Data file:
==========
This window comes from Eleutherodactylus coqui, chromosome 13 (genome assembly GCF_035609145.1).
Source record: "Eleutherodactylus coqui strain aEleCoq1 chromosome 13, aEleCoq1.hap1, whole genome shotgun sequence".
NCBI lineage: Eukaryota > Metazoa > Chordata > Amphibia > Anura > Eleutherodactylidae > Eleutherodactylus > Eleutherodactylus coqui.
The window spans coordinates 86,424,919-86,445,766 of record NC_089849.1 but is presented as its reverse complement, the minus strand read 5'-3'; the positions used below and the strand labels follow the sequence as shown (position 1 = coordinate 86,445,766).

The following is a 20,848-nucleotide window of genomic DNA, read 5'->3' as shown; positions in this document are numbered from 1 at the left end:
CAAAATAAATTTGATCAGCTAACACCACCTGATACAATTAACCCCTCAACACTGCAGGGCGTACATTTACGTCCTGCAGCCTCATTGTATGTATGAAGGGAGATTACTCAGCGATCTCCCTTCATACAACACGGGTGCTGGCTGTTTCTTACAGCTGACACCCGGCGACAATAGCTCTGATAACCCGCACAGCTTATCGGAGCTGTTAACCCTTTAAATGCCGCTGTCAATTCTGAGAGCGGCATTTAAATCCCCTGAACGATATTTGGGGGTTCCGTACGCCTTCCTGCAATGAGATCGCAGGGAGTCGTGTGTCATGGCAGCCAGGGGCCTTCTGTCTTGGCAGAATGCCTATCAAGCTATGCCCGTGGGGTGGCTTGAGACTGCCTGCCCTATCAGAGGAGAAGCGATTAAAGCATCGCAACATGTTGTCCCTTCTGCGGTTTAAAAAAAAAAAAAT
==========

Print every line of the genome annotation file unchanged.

This window comes from Eleutherodactylus coqui, chromosome 13 (genome assembly GCF_035609145.1).
Source record: "Eleutherodactylus coqui strain aEleCoq1 chromosome 13, aEleCoq1.hap1, whole genome shotgun sequence".
NCBI lineage: Eukaryota > Metazoa > Chordata > Amphibia > Anura > Eleutherodactylidae > Eleutherodactylus > Eleutherodactylus coqui.
The window spans coordinates 86,424,919-86,445,766 of record NC_089849.1 but is presented as its reverse complement, the minus strand read 5'-3'; the positions used below and the strand labels follow the sequence as shown (position 1 = coordinate 86,445,766).

The following is a 20,848-nucleotide window of genomic DNA, read 5'->3' as shown; positions in this document are numbered from 1 at the left end:
CAAAATAAATTTGATCAGCTAACACCACCTGATACAATTAACCCCTCAACACTGCAGGGCGTACATTTACGTCCTGCAGCCTCATTGTATGTATGAAGGGAGATTACTCAGCGATCTCCCTTCATACAACACGGGTGCTGGCTGTTTCTTACAGCTGACACCCGGCGACAATAGCTCTGATAACCCGCACAGCTTATCGGAGCTGTTAACCCTTTAAATGCCGCTGTCAATTCTGAGAGCGGCATTTAAATCCCCTGAACGATATTTGGGGGTTCCGTACGCCTTCCTGCAATGAGATCGCAGGGAGTCGTGTGTCATGGCAGCCAGGGGCCTTCTGTCTTGGCAGAATGCCTATCAAGCTATGCCCGTGGGGTGGCTTGAGACTGCCTGCCCTATCAGAGGAGAAGCGATTAAAGCATCGCAACATGTTGTCCCTTCTGCGGTTTAAAAAAAAAAAAAT